World ARC - Day 33 - 10th Feb – Into the Blue, well, the murky green.

Steve and Lynda Cooke
Thu 11 Feb 2016 14:09

08:37.3N 79:02.1W

World ARC - Day 33 - 10th Feb – Into the Blue, Well, the murky green.

The First Leg - Panama to Las Perlas
The first leg of the Pacific Ocean for us was the 40 miles to Las Perlas Islands in the Gulf of Panama.With our repaired Anchor Windlass and clean bottom, we upped anchor at 07.00, an hour after first light.The wind was a gusty 10 to 20 knots from the North, with Steve stowing the anchor on the bow, and Lynda at the helm, threading our way between the other boats in the anchorage at La Playita for the last time, and heading out towards the South East, inside the Canal buoys and South East of the enormous Traffic Separation Scheme (TSS), heading towards the huge gaggle (or is it a fleet of different ships?) of 60 or more ships anchored in the bay surrounding the Pacific entrance of the Panama Canal.At night from our anchorage, they looked like a city on the horizon, all lit up, various shapes and sizes all having different lights, cranes and towers on their decks adding to the appearance of towers and high rises. During the day, they were an ominous looming hazard of smoky, oily rusty steel boxes, all hanging onto anchor chains, some with water gushing out of various holes, many different flags, languages and names. Now as we picked a course to head through the middle of them, we were carefully looking out for anchor chains being lifted, or smoke coming from the tubes sticking out of their funnels, betraying imminent departure and possible problems for us.. It took the best part of an hour, but eventually we were through and into the wide expanse of Pacific Ocean beyond. We were bound for Las Perlas Islands, Contadora island.We had a group of the last of the ARC boats talking on the VHF behind us, also joining us. Waterman, Ain't Fancy, Toujour Belle, and Time Bandit, so we were relaying wind and conditions as we went.

Pacific sea lifeWe saw flocks of Pelicans streaming in over the surface of the sea, each following the other in long diagonal formations, looking like prehistoric Pterodactyls floating and sometimes flapping over the surface of the ocean, with their large beaks and angular bent wings.Frigate birds elegantly wheeling overhead, sometimes dropping down and picking fish from the surface, never landing, always gliding and soaring.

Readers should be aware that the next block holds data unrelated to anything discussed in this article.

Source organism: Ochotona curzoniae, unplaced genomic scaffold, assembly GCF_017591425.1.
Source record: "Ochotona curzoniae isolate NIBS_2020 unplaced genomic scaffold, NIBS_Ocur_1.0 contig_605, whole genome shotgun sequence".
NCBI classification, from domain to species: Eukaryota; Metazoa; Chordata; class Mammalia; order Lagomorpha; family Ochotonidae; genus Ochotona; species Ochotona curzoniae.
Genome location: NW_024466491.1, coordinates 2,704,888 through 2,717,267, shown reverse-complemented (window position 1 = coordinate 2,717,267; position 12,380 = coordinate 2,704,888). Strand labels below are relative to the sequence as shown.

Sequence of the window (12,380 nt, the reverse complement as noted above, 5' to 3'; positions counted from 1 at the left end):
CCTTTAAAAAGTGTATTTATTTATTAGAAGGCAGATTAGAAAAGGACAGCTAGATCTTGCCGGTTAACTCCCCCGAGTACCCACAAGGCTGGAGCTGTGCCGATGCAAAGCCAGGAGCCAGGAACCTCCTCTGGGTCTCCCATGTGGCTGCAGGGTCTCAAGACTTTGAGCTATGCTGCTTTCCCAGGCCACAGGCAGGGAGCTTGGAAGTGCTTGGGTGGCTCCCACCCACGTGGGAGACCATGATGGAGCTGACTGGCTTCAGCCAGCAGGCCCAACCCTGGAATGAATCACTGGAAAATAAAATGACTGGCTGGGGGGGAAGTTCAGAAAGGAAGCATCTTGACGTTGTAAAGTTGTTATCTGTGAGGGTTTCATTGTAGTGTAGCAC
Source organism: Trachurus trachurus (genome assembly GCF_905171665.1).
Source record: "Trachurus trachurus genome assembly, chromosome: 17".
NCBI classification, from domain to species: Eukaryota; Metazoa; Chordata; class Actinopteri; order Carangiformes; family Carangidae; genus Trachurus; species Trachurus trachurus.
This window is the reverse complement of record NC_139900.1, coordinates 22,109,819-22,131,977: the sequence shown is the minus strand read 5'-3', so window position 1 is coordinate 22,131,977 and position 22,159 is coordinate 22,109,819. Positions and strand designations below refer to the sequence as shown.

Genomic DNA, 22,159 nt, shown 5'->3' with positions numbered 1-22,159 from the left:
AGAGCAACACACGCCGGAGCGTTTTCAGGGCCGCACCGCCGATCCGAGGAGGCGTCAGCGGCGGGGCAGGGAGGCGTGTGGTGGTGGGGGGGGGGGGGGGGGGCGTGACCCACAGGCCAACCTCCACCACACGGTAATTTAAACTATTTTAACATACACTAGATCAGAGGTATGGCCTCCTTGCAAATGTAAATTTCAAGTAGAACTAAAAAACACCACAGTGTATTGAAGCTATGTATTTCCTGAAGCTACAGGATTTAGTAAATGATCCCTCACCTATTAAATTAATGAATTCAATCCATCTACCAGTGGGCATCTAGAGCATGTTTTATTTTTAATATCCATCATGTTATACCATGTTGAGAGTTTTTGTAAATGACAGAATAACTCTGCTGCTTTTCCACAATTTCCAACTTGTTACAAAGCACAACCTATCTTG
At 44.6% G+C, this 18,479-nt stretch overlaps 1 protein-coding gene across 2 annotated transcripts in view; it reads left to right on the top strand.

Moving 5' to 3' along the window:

Boobies, like big seagulls, but somehow friendlier and with rounder heads, flapping round the boat.No flying fish? we had seen so many in the Atlantic and the Caribbean, picking them off the decks every morning where they had landed, that to suddenly have none bursting out form around Nina was a difference that was noticeable. Perhaps that's the influence of the CanalThen suddenly, on the starboard beam, about 20 to 30 meters away, a blow and puff and spray and a fin. Not a huge fin, but it was attached to a long black back that curved and crested and continued to come out of the water, ending in a large black horizontal tail, that barely lifted out of the water, then was gone. There were a few of them, not big whales, (we think Pilot whales) all coming up for a few seconds to breath, then they were gone again, leaving us cheering and hugging and dancing on the deck. We dived for the camera, but they didn't reappear.
The wind picked up, and we had 30 knots of breeze, but with three reefs in main and gib, Nina picked up her skirts and we had a great sail across, passing lots of motor boats and gin palaces, all speeding the opposite way towards the mainland.

Las PerlasWe came into the North of the Islands at midday, entering the narrow shallow strip between Isla Pacheca and Contadora. Steve was going to pass between the islands, having studied the charts and planning a course over the 20m shallows, but there were a couple of areas which did not match the charts, and a few places that were only 10m deep which should have been 20m, so we made our way out again through the far side, and around the outside of the island, to finally see the rest of the fleet anchored to the south of Contadora island.Other ARC boats were streaming in to the anchorage. Not in the book, the beach had now been buoyed off, so all the boats were anchored in 15 to 20 meters, Some even reported dragging on the rock and sand bottom. We hit the sand on our first attempt, 65m of chain was paid out, and we got the dinghy out to join everyone ashore for the traditional 'sundowners', the crews from other boats helping to drag the dinghies up the beach as each arrived.